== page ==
A seminal event occurred in February 2020, in the run-up to national elections, when thousands of child care workers across the country held a protest, and 30,000 educators and allies flooded the streets of Dublin. The action generated huge media coverage and pushed child care into becoming a top-tier election issue just as the Covid pandemic was about to highlight how critical the child care sector was.

The recent upswing in child care power is not merely due to unionization, though. Ireland’s child care coalition is both deep and broad, including the stalwart Early Childhood Ireland as well as players such as the large Children’s Rights Alliance, the latter of which approaches the issue from a distinct angle that goes beyond questions of provider wages or parent fees.

Clearly, as U.S. advocates continue to strive for progress, there is an immense need to consider opportunities for widespread unionization and locating as many allies as possible.

3. Decoupling wages from affordability matters

Perhaps the key Irish policy innovation was the establishment of “core funding.” Core funding is “a supply-side payment to providers to support the provision of quality services.” You might think of it like “base aid” provided by states to institutions of higher education. Core funding—which is currently backed by €221 million in government funding (significant for a country with the population of Colorado, and slated to rise to €259 million in 2023)—offers a reliable source of money so that programs do not have to rely so heavily on parent fees. In return, programs agree to abide by certain regulations, such as capping their parent fees and implementing the new staff wage scales.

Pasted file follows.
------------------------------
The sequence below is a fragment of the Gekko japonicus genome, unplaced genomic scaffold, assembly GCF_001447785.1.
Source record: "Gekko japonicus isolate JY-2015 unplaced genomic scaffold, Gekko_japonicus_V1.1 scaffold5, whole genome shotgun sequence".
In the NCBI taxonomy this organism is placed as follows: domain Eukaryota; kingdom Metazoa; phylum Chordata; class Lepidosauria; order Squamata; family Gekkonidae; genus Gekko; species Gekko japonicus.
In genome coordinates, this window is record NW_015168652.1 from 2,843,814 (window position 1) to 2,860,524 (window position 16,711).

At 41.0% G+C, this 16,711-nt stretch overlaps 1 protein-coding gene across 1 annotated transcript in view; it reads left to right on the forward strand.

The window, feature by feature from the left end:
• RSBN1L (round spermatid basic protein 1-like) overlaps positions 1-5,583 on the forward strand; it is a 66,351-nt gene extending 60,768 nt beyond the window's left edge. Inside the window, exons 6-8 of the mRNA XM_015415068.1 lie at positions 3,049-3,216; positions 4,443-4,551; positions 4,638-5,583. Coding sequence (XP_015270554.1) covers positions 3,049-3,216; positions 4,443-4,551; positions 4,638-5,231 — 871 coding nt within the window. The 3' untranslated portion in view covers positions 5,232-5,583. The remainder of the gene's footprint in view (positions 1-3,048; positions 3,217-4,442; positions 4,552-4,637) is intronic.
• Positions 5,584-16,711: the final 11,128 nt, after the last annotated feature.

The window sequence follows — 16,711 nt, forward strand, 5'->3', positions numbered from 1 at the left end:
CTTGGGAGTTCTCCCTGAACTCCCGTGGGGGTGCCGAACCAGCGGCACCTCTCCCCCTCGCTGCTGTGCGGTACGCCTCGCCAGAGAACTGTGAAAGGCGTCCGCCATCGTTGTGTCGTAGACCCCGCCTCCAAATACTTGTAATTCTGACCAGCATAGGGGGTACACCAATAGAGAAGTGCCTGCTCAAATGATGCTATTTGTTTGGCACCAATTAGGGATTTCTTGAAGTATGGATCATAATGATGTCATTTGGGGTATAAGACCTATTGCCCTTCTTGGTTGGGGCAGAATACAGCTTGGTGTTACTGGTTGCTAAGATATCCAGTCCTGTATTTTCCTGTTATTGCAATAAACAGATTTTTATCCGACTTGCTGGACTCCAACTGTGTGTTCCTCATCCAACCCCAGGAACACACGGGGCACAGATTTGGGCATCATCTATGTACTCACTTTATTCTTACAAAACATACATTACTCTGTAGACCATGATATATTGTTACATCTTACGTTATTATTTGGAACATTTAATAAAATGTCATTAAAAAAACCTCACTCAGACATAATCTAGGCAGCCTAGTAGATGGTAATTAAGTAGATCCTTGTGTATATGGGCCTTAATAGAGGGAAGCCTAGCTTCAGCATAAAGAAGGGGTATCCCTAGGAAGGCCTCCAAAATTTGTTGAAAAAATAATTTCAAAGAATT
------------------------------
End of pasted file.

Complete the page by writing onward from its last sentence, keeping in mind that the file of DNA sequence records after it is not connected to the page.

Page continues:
Those wage minimums mean that no child care staff member will receive less than €13 an hour, meaning all will be above the Irish living wage. While advocates readily acknowledge there is much longer to go and this is but a first step in solving their workforce challenges, the inking of the pay deal set off a massive celebration in the sector, with the hashtag #WeDidIt proliferating.